Ask Your Preacher

Ask Your Preacher

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Weed Whacker

Friday, September 27, 2013
Is smoking weed a sin; if not, why?  If so, why?  Where does it say either case in the Bible?

Sincerely,
The Burning Dandelion

Dear The Burning Dandelion,

Plants (and drugs made from plants) are wonderful things if used as God intended – medicinally.  Anything that removes the clarity of someone’s mind or makes them drunk is sinful if used recreationally (1 Cor 5:11).  Christians are to be sober-minded, so that we can properly learn, grow, and serve the Lord (1 Thess 5:6).  The devil loves an addled brain, and the moment we stop thinking clearly, he is ready to pounce (1 Pet 5:8).  Furthermore, the body is a temple and should be treated as God intended – not destroyed with drugs (1 Cor 6:19).  Drugs destroy your body and mind.  You were bought with a price; glorify God in your body (1 Cor 6:20).

Day 193 - Hebrews 10

Thursday, September 26, 2013

5 minutes a day
5 days a week
1 New Testament in a year

There are 261 weekdays in a year, and there are 260 chapters in the New Testament. By reading one chapter, Monday through Friday, you will read the whole New Testament by the end of the year. The Daily Cup series is to help with that goal.

Happy Studying!

"The LORD is my chosen portion and my cup." -- Psalm 16:5

Click here for a pdf of the study schedule - CLICK HERE

Turned Around About Turning Back

Thursday, September 26, 2013
The parable of the Prodigal Son gives us one perspective of how God views those that come back to Him and His teachings after straying and how this is a blessing and pleasing unto Him… however, 2 Peter 2:20-22 makes it seem that this is worse in God's eyes than never following His Word in the first place.  Which is the case?  Thank you!!

Sincerely,
Looking For The Upside

Dear Looking For The Upside,

The story of the prodigal son (found in Lk 15:11-32) is the story of the lost returning to Christ… 2 Pet. 2:20-22 is the exact opposite.  Peter is talking about faithful people who return to the wickedness of sinful living.  If someone becomes a christian and then, once again, gets entangled in worldly living – they are worse off than they were to start with (2 Pet 2:20).  When we know the truth and don’t obey it, we have the same eternal destination as before… but we can’t plead ignorance anymore.  As long as we are still breathing, there is the possibility of returning to God, but it is a lot harder for an “ex-christian” to return to the truth than it is for an honest-but-ignorant person to obey God’s Word.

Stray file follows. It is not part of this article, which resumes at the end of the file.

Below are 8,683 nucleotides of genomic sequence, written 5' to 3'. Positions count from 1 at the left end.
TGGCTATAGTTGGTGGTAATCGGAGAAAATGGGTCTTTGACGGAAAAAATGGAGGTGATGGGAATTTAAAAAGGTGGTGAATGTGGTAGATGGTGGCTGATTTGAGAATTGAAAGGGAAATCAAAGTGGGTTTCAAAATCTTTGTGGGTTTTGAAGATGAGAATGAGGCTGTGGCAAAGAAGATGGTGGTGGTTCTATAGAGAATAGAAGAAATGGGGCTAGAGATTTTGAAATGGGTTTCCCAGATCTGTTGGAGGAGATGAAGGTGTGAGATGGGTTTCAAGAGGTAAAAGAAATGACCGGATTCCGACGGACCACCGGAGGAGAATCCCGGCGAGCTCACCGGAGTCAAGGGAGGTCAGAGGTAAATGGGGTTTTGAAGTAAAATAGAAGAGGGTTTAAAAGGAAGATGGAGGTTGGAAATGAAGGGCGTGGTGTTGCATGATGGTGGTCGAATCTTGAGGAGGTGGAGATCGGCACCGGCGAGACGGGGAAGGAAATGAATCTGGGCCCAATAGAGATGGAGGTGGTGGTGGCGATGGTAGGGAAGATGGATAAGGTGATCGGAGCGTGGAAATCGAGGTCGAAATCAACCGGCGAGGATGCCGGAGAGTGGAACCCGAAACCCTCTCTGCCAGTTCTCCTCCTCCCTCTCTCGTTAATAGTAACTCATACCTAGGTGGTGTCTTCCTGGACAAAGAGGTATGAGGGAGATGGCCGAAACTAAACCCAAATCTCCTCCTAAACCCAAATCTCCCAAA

Day 192 - Hebrews 9

Wednesday, September 25, 2013

5 minutes a day
5 days a week
1 New Testament in a year

There are 261 weekdays in a year, and there are 260 chapters in the New Testament. By reading one chapter, Monday through Friday, you will read the whole New Testament by the end of the year. The Daily Cup series is to help with that goal.

Happy Studying!

"The LORD is my chosen portion and my cup." -- Psalm 16:5

Click here for a pdf of the study schedule - CLICK HERE

Punctuation Points

Wednesday, September 25, 2013
Throughout the Bible, I've seen the words "god" and "God".  Someone told me that the capital "G" for god is for a reason.  So I assumed that for the small "g" god, the Bible is referring to any god like Molech, Dagon, Marduk, Bel, etc.  The capital "G" for God in the Bible is referring to an all-powerful and almighty God and also the creator of heaven and Earth, and there's only one god that matches that description: Yahweh.  No other god is all-powerful and almighty and also the creator of heaven and Earth, only one.  In other words, no other gods can compete with His authority.  The same thing can be said about the Holy Spirit.  When there's "spirit" with a small "s", it's referring to any spirit, but with a capital "S", it's the Holy Spirit.  Am I correct about everything I've just said?

Sincerely,
Feeling Capital

Dear Feeling Capital,

The capital letters were added into the English translations of the Bible, but they didn’t exist in the original Greek and Hebrew.  The capital ‘G’ is intended to tell you that it is talking about Jehovah… not idols, and the capital ‘S’ was added to tell you that the verse is talking about God’s Spirit, not any other spirit.  These capitals were added for clarity’s sake, but in reality, they are merely commentary from the translators.  The Greek and Hebrew do not provide the capitals, and context is what decides whether a verse is talking about the God or a god.  Most of the times that the translators added this capitalization, they have been right… but to be fair, we must remember that this punctuation isn’t found in the originals.

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